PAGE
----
By Mary Johnson and Jill Colvin
Several prospective candidates are signaling interest in securing the spot representing Manhattan’s 4th District, which stretches from Stuyvesant Town and Peter Cooper Village to the Upper East Side.
Among those seriously considering a run are Mark Thompson, chair of Community Board 6, and Department of Education staffer Dara Adams.
“I’m very seriously considering running for Dan’s seat,” Thompson said in an interview. “And I hope to make an announcement some time soon.”
A native of Orange County, Calif., Thompson has lived in Stuyvesant Town for the past 22 years.
His resume includes several years working for the city when he was fresh out of Harvard University’s John F. Kennedy School of Government, but he has spent the bulk of his career as a government relations adviser for Capalino+Company, helping cultural institutions, nonprofits and businesses navigate city agencies and policies.
“City planning is my background, my soul basically,” Thompson said. “I love what I do, and it fits in exactly with the City Council.”
Thompson recently worked with the Museum of Chinese America, helping the organization secure funding and build its facility on Centre Street in Chinatown.
Thompson has been a member of Community Board 6 for the past decade, and for the past three years he has served as the board’s chair.
Working with his fellow community members and residents, he has developed a strong interest in issues related to small businesses, senior citizens, school overcrowding and quality-of-life problems like traffic and safety.
“There are all these issues that I love, but as the city councilperson, you can be so much more effective at getting things done,” Thompson said. “You look at your district and what you can for your district, but you also look at things citywide.”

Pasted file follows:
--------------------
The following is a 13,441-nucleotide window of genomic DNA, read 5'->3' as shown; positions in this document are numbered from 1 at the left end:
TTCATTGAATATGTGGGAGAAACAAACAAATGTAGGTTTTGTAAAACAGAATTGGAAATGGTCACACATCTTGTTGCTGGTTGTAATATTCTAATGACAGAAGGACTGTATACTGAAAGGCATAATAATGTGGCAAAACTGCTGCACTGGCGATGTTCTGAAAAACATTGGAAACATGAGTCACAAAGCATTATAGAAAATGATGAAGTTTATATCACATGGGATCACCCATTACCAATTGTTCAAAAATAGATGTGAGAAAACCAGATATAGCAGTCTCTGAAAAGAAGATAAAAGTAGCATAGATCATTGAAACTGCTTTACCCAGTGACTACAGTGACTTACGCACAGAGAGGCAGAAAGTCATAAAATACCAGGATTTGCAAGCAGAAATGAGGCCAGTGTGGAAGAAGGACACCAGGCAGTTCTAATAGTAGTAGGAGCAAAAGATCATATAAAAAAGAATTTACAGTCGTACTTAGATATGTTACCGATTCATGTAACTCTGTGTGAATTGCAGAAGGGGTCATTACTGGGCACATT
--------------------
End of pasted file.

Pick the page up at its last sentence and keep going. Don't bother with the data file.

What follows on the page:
Community Board 6 limits its board chairs to serving three one-year terms. Thompson will hit that limit this year — making it perhaps the perfect time for him to pursue a spot representing District 4.
Dara Adams works for the Department of Education as a liaison to public officials. The 26-year-old began her career as a volunteer on Hillary Clinton’s senate reelection campaign, and later served as Rep. Carolyn Maloney’s community affairs director, where she worked with local community organizations, including Community Board 6.
“I’m very familiar with the concerns and the strengths of the district,” said Adams, who moved to the city from Long Island when she was 18.
The Tudor City resident, who is also pursuing a part-time master’s degree in urban affairs at Hunter College, said she is passionate about transportation issues, including providing more affordable and reliable service, and sustainability issues, including a controversial new waterfront waste transfer station.
“I think that [the key is] building coalitions, it’s getting the right people in the room to make sure everyone knows what’s going on,” she said of her governing philosophy, adding that, since her days as the leader of her school chorus group, model congress and debate team, she has never been the kind of person who likes to sit back and complain.
“If I see a problem then I want to address it," she said. “I see an opportunity, and I see a door and I really want to go through it."
She is also relishing the chance to be a trailblazer as perhaps the youngest-ever female city councilmember.
“That would be really significant,” she said. "We don’t have enough women in general, but we don’t have enough young women especially, standing in front of their constituents and saying, ‘I’m here for you, I’m here to listen.’”
Other names that are also being floated as potential contenders include Steven Newmark, Public Advocate Bill de Blasio's deputy counsel and a member of the Stuyvesant Town-Peter Cooper Village Tenants Association board.
Garodnick, who announced his bid to take over from embattled City Comptroller John Liu earlier this week, said he was pleased by the names he's heard so far.
“They are an impressive group and I look forward to hearing more about their ideas for the district,” he said.